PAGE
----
The Special Education student eagerly awaits modern educational approaches, as their cognitive skills weaknesses can be improved to make them functioning students. They can become even highly capable learners, and soon. Now, we can move forward without hesitation.
For years, the typical solution was in-classroom or pull out tutorial assistance of daily assignments. Teachers, not knowing how to implement advanced instructional strategies, remained instructing within this inefficient model. In many cases, teachers feared additional, cumbersome work in learning and implementing new methodologies.
In-class time remains at a premium. Tight budgets prevent ordering instructional materials. Although grant and State monies pave the way, test scores stagnated, especially for those needing special assistance.
Years of often poor and limited instructional content and video production on CDs-DVDs, hindered streamlined, high impact education. High tech-quality instruction will now make a difference for both the teacher and the “now Screenager” student to achieve quality education meeting State policy Common Core Standards.
Now, the internet booms with educational innovation, paving its way into the emerging high-tech classroom. Teachers will no longer have to learn new methodologies, because Blended e-Learning will do it for them. Interactivity between the student and online lab will be key. Various forms of student engagement practice exist to interface with virtual learning.
A recent article (January 2011) by Horn and Staker of Innosight Institute, reviewed the current six available classroom Blended e-Learning models to relieve the teacher by offering new insights, and recharge all students to higher academic performance levels: http://www.innosightinstitute.org/media-room/publications/education-publications/the-rise-of-k-12-blended-learning/
Model 1: Face-to-Face Driver; Supplemental Assistance
The physical teacher deploys online learning on a case-by-case basis to supplement or remediate, often in the back of the classroom in a study carrel, or in a technology lab.
Model 2: Student Rotation on a Fixed Schedule; Remote and Onsite – Teacher in Charge
Students rotate on a fixed schedule between online self-paced learning and sitting in a classroom with a traditional face-to-face teacher. The classroom teacher usually oversees the online work.
Model 3: Flex, as Needed, for Dropout – and Credit Recovery Programs
Flex model programs feature an online platform that delivers most of the curricula. Teachers provide on-site support on a flexible and adaptive as-needed basis through in-person tutoring sessions and small group sessions.
Model 4: Online Learning Lab Delivers the Entire Course in the Classroom
The online-lab model characterizes programs that rely on an online platform to deliver the entire course but in a brick-and-mortar lab environment. Usually these programs provide online teachers. Paraprofessionals supervise, but offer little content expertise. Often students that participate in an online-lab program also take traditional courses and have typical block schedules.
Model 5: Self-Blend; High School Students Enroll in Online Courses
Blended learning among American high schools is the self-blend model, which supplements their traditional school’s catalog. The online learning is always remote, which distinguishes it from the online-lab model, but the traditional learning is in a brick-and-mortar school. All supplemental online schools that offer a la carte courses to individual students facilitate self-blending.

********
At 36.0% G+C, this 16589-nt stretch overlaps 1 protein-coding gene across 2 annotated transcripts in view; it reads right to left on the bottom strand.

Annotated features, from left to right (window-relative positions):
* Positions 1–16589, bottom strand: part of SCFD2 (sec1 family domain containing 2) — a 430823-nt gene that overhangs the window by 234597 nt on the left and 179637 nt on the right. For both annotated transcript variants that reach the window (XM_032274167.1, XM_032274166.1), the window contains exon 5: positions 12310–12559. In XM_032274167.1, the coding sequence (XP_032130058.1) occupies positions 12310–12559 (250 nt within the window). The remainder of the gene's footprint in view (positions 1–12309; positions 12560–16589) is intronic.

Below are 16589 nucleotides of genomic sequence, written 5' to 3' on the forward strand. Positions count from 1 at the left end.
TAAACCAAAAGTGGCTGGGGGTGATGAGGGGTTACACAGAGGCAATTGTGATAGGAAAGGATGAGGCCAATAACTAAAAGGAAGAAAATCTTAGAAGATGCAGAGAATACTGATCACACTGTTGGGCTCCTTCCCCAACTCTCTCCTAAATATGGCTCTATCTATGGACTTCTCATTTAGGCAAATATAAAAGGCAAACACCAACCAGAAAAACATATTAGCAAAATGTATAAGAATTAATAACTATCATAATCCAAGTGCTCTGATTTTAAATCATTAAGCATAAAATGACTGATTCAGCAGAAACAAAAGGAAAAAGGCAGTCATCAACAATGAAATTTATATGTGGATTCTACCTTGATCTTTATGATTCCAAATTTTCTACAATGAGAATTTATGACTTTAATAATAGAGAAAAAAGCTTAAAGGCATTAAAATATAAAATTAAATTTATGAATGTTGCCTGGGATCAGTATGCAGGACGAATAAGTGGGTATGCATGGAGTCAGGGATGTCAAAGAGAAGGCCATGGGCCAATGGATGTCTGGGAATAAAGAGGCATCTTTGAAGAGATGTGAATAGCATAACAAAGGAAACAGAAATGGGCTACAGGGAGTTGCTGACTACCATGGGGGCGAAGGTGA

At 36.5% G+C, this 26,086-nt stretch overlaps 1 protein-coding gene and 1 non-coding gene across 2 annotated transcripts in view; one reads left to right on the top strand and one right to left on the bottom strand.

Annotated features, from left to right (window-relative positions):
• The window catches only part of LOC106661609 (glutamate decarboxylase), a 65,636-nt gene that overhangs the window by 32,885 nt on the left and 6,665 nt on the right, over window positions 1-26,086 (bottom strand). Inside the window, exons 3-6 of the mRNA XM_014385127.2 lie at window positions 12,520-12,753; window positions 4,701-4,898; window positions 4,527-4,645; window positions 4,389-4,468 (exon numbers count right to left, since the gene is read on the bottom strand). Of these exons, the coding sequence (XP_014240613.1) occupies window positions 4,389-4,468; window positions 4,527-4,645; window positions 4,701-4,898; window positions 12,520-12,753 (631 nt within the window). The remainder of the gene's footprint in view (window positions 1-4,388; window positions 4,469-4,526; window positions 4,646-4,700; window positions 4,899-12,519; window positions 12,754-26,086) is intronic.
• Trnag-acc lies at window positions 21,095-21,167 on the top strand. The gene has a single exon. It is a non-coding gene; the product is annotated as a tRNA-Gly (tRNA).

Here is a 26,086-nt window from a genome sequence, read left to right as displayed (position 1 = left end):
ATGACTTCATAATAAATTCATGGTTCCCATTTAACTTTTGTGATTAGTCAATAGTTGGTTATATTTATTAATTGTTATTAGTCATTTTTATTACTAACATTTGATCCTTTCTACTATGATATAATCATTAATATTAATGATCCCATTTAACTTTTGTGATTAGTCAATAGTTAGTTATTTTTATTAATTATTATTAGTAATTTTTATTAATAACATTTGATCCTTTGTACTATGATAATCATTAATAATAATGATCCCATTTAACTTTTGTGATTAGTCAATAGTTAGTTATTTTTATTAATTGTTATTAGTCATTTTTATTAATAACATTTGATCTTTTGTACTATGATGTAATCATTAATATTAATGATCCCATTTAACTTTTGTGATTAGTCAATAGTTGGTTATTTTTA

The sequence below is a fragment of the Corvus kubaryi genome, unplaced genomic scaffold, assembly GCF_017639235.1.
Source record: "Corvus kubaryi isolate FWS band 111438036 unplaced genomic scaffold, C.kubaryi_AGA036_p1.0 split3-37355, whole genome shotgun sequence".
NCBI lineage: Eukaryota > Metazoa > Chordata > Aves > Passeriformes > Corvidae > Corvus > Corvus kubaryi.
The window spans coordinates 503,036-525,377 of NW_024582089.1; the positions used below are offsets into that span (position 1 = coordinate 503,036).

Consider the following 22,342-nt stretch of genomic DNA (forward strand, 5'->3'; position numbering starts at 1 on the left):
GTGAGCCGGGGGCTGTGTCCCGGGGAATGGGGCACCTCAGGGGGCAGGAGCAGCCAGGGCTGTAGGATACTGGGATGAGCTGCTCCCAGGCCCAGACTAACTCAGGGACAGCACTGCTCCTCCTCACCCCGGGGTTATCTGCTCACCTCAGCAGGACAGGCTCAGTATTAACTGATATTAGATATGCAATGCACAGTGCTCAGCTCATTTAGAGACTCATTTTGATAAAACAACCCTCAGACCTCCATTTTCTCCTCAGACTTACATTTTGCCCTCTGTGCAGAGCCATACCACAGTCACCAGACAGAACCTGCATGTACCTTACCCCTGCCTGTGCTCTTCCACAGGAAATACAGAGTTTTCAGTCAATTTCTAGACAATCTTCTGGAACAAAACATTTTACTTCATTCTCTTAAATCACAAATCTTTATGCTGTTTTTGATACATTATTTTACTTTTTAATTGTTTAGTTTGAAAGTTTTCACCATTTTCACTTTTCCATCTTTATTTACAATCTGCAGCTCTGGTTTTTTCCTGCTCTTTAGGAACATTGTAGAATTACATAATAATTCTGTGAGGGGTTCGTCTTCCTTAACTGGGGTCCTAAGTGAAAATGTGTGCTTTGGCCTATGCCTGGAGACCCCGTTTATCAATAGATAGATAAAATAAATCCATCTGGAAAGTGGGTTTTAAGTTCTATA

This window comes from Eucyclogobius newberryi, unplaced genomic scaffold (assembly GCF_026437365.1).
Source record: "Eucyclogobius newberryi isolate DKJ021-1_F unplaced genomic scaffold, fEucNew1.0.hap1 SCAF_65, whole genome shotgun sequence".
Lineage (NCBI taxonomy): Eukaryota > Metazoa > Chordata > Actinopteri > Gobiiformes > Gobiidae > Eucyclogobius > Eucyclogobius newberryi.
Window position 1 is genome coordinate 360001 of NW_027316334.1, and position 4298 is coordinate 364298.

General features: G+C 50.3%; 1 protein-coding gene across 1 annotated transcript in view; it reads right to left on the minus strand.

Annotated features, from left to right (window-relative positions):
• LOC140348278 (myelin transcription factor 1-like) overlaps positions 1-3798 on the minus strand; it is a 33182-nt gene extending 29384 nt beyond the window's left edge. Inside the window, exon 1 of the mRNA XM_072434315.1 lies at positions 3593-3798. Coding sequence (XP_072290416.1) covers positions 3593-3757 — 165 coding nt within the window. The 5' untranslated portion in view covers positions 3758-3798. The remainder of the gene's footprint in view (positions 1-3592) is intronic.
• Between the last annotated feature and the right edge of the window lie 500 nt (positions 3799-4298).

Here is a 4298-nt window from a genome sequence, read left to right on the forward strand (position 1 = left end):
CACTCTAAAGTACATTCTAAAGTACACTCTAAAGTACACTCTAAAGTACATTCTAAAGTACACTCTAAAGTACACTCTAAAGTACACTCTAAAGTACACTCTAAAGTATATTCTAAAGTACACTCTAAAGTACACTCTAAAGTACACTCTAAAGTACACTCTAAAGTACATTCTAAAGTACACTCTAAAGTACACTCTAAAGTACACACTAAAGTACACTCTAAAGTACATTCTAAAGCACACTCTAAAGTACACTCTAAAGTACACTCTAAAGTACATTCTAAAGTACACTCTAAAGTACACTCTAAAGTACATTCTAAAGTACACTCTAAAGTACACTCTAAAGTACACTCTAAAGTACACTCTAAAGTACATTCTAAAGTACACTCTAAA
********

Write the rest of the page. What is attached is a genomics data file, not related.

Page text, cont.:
Model 6: Online Driver Platform and Remote Teacher; Home Schooling Option
The online-driver model involves an online platform and teacher that deliver all curricula. Students work remotely for the most part. Face-to-face check-ins is sometimes optional and other times required. Some of these programs offer brick and-mortar components as well, such as extracurricular activities.
These models have the potential to revolutionize education as we know it, offer excitement and learning nuances to the classroom, while additionally solving the budget crunches and raising student achievement performance scores.
Innosight’s 2011 white papers on Blended e-learning: http://www.innosightinstitute.org/innosight/wp-content/uploads/2011/01/The-Rise-of-K-12-Blended-Learning.pdf
Horn, M. B, & Staker, H. (January 2011) The Rise of K-12 Blended Learning. Innosight Institute, Philadelphia, PA.
Clayton M. Christensen, Michael B. Horn, and Curtis W. Johnson, Disrupting Class: How Disruptive Innovation Will Change the Way the World Learns (New York: McGraw-Hill, 2008).
About the Author:
Program Content Developer of The Bridge To Achievement, Educational Consultant, at Mem-ExSpan, Inc.; Received a Masters Degree in Special Education – Learning Disabilities from the University of Kansas. Attended the University of Texas, the University of Iowa, and graduated with B.S. degree in Education from Drake University, majoring in Education, English, and Speech-Drama. Taught grades K-8 in seven Midwestern public school districts. In 1980, formed the non-profit 501 C3 Educational Media Therapy Consultants, Inc., later changed to Innovative Learning Stratagems, Inc. (ILS) a national consulting group offering teacher and parent informative workshops and student scholarships for cognitive skills and sensory integration retraining. http://www.memspan.com/ils.pdf Additionally, formed Mem-ExSpan, Inc. to research and develop educational cognitive skills retraining content for individuals ages 9 to adult. Established thirteen national training-test sites, and published and documented research from six experimental quantitative studies over five generational developmental levels. Five published longitudinal reports appeared in The Journal of Accelerated Learning and Teaching (JALT) http://www.memspan.com/jalt.html with several demographic groups. Website: http://www.memspan.com and http://www.memspan.com/parents.html